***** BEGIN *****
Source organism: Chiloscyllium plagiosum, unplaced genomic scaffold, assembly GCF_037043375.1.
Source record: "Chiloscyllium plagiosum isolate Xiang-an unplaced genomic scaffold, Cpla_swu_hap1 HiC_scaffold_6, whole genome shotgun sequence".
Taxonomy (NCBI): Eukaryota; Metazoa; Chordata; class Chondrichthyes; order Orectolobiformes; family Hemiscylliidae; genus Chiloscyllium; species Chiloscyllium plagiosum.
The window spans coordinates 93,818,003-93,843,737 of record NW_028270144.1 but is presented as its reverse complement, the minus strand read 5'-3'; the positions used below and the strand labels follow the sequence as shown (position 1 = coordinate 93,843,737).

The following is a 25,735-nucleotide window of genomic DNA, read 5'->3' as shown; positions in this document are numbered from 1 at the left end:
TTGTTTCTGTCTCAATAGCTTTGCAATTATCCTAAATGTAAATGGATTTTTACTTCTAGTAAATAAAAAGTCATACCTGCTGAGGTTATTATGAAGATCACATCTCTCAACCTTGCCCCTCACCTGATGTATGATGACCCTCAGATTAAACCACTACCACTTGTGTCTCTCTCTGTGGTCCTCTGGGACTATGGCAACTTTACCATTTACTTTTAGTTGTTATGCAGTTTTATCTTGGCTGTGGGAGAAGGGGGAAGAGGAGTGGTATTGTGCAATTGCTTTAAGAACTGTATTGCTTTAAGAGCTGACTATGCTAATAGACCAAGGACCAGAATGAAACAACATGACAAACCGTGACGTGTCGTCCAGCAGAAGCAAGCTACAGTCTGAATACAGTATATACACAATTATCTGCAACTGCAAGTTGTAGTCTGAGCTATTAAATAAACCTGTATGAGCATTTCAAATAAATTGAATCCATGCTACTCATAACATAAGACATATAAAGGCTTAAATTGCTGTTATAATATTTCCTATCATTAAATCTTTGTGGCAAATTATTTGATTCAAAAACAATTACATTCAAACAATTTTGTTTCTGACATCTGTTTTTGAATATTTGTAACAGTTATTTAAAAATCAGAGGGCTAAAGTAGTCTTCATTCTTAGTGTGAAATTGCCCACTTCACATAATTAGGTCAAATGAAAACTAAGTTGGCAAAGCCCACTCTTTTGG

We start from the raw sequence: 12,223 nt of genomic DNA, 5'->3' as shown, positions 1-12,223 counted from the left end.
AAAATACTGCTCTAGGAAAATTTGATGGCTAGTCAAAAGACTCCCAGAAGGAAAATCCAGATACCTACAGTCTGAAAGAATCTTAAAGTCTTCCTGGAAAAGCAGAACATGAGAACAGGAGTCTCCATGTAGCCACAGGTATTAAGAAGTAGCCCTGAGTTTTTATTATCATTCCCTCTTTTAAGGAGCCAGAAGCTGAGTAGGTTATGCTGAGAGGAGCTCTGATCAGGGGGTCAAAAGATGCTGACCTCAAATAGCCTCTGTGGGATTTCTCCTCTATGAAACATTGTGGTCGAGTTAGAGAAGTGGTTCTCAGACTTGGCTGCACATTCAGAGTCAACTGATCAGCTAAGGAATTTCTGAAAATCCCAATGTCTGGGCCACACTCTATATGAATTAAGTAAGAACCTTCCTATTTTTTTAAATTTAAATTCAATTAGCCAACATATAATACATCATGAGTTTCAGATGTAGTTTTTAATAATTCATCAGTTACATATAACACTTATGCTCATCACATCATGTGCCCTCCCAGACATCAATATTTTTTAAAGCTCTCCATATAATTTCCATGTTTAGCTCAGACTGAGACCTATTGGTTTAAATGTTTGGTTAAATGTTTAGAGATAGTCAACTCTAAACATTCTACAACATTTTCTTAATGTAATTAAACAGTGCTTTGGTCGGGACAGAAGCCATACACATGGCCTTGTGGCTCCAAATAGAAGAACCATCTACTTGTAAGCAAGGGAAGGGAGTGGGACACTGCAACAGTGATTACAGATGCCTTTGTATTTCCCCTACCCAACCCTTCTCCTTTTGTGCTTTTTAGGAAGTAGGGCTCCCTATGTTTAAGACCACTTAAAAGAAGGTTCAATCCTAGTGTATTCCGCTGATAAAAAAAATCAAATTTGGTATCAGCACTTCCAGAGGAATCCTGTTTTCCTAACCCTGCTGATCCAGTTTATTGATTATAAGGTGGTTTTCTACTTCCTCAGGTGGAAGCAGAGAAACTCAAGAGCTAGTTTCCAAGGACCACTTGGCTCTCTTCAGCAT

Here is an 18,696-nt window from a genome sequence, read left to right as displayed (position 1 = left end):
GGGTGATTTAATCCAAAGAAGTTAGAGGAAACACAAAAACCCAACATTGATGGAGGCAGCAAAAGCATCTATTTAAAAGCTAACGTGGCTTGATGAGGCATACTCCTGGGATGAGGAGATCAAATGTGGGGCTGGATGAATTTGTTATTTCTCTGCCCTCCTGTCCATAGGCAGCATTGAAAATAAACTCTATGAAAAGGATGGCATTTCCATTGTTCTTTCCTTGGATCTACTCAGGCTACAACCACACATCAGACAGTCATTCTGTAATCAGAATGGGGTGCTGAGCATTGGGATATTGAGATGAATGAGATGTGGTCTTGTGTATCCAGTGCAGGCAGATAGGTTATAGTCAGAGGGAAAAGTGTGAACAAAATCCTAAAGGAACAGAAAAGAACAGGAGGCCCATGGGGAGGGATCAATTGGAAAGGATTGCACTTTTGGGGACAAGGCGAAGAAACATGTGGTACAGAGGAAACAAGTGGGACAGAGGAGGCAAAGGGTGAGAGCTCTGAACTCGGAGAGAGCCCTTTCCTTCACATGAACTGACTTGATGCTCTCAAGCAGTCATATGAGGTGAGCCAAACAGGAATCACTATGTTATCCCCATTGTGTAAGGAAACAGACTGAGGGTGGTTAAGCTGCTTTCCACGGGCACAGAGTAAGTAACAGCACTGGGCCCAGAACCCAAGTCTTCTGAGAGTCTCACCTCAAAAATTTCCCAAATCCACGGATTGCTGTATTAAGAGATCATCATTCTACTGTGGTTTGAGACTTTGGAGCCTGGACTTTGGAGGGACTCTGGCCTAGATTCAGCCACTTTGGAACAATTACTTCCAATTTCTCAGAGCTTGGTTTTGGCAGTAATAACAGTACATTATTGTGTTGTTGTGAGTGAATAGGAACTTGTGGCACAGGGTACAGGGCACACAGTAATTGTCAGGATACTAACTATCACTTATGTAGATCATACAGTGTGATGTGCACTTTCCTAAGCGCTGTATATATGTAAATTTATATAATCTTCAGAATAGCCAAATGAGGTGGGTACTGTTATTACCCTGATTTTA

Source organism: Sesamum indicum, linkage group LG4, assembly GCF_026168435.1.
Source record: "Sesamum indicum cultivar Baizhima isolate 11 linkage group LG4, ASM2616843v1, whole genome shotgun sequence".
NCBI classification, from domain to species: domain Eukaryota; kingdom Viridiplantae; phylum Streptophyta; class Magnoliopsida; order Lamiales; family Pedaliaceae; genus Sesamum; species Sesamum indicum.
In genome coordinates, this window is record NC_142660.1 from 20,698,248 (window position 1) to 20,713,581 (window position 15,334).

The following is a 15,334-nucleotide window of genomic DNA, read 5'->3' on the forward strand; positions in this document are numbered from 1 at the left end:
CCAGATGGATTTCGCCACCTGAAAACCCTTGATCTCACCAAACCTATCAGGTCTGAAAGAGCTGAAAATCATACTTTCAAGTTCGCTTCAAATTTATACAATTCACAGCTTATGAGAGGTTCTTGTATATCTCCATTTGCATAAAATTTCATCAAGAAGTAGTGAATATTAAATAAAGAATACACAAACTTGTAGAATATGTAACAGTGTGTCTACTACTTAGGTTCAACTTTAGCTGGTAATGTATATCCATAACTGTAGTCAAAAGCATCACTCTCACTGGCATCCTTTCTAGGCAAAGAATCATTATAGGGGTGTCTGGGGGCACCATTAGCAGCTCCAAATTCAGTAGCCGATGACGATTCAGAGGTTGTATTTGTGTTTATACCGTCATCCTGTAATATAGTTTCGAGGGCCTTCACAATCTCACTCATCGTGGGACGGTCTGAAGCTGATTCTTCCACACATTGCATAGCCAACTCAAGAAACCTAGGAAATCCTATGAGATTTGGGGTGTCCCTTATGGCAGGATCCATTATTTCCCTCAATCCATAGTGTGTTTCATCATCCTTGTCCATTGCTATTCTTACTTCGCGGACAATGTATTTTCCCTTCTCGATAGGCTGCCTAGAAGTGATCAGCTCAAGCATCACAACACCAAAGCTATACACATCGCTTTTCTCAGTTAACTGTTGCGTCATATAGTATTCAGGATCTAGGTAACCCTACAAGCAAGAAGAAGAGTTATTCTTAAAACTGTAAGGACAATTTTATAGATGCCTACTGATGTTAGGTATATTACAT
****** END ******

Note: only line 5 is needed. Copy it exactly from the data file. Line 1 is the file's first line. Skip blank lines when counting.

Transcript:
The following is a 25,735-nucleotide window of genomic DNA, read 5'->3' as shown; positions in this document are numbered from 1 at the left end: